- Oh, so Apple admits fragmentation?
- See, Android isn't the only one with fragmentation problems!
- Apple is fragmented too, hypocrites!
The closest example I have was at a previous gig with a mobile gaming company that made Top-10 grossing games for both iOS and Android. When it came to iOS, we knew we could target a minimum operating system (e.g., iOS 5), develop games for it and be reasonably sure that it would run on any device that supported iOS 5 or above. Of course it also helps that some 90%+ of Apple users were always running the latest available version of iOS.
With Android, it was all over the map. In addition to all the various operating systems, there were a huge number of devices we had to test and support for, all with separate hardware capabilities. It was a MASSIVE HEADACHE to get all this right and it was hellatious on our customer support teams: "Oh, your game is crashing? Which version of Android are you running? No, it's not Ice Cream. Ice Cream Sandwich maybe? Do you know the exact version number? Okay, which device? Are you sure it's a Samsung iGalaxy? Can you read the back of the device?"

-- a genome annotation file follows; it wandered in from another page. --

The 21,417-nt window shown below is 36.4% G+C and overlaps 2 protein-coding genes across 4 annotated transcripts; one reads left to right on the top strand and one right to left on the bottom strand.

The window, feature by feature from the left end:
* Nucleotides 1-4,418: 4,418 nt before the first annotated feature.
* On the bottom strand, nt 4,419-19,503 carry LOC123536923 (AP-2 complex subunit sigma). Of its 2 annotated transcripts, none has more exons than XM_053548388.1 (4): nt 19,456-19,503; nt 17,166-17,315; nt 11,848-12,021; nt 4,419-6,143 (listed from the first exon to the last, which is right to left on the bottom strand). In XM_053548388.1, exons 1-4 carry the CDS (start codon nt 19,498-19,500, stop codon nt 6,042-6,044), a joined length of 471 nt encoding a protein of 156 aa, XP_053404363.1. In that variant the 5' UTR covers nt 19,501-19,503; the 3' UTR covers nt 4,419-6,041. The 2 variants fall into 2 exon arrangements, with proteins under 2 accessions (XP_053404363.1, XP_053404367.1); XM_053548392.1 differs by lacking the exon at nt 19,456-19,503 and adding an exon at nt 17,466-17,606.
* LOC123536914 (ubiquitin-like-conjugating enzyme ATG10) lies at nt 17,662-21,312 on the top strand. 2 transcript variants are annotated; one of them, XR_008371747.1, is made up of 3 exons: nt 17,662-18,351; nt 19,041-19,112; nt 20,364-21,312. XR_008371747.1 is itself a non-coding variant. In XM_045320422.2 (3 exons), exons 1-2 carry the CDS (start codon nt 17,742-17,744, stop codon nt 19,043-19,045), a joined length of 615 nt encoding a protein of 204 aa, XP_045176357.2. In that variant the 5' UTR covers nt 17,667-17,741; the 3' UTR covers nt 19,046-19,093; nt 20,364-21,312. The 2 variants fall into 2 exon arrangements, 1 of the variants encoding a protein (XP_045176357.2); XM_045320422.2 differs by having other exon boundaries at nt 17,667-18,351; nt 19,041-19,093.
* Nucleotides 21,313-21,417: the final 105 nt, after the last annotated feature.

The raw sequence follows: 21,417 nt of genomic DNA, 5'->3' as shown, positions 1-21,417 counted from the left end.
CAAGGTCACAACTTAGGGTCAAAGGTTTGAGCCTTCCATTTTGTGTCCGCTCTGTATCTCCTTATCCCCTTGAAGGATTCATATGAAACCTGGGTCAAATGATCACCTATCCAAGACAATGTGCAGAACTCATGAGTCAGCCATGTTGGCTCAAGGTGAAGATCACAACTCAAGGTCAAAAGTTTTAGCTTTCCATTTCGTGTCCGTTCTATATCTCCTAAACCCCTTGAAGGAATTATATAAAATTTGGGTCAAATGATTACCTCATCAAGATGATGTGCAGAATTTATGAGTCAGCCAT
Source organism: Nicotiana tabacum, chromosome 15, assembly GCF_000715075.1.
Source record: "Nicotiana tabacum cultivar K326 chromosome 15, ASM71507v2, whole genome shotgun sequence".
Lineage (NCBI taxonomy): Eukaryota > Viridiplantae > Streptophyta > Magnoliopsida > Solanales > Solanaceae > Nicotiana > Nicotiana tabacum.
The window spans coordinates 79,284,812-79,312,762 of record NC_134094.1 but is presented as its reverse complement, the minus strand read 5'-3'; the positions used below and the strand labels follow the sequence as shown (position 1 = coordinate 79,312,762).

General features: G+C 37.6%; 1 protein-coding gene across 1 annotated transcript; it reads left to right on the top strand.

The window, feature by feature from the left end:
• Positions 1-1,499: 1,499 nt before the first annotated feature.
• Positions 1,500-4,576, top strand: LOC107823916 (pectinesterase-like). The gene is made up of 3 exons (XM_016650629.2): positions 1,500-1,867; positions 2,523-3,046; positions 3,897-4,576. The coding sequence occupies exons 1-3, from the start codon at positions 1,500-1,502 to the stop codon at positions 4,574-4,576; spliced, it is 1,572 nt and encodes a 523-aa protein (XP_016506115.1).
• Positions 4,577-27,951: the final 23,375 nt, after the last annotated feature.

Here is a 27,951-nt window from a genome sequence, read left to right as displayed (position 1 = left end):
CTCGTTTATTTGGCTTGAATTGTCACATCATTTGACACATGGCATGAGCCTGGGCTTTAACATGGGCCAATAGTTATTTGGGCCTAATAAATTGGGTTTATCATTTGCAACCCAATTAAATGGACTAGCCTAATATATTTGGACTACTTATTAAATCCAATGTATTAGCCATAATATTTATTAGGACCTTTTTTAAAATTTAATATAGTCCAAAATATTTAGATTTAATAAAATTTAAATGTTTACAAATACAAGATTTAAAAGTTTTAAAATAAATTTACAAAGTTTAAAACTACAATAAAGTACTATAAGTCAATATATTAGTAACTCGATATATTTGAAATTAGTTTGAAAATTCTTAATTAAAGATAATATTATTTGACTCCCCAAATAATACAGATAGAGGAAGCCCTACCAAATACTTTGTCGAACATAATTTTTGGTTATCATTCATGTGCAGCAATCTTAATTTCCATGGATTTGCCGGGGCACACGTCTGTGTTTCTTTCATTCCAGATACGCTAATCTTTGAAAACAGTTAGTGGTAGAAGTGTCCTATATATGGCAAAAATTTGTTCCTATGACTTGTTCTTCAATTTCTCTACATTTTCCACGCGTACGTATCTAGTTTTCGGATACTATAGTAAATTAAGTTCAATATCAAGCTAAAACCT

Anyway, I'm sure you've seen this chart that was floating around last year, talking specifically about device fragmentation on Android. Now, also factor in that each of these devices are potentially running a ton of different operating systems. Ack!
(Via: opensignal.com/reports/fragmentation.php )
That said, we almost always developed for Android first. Why? No review process for their App Store. We could release a game and rapidly get feedback on new issues and bugs (and try to immediately fix them). After a few weeks of this sort of iterative testing on Android, we'd release a (hopefully more) polished product on iOS as a result.
Lastly, Google has been making some pretty big strides to resolve the issues developers have been having with fragmentation. The most notable example of this is the recent news that Google will be creating a new app called "Google Play Services" that will hopefully circumvent the slow carrier updates by keeping the phone updated with some of the latest APIs available in Android. You can read more about this new initiative here: arstechnica.com/gadgets/2013/09/balky-carriers-and...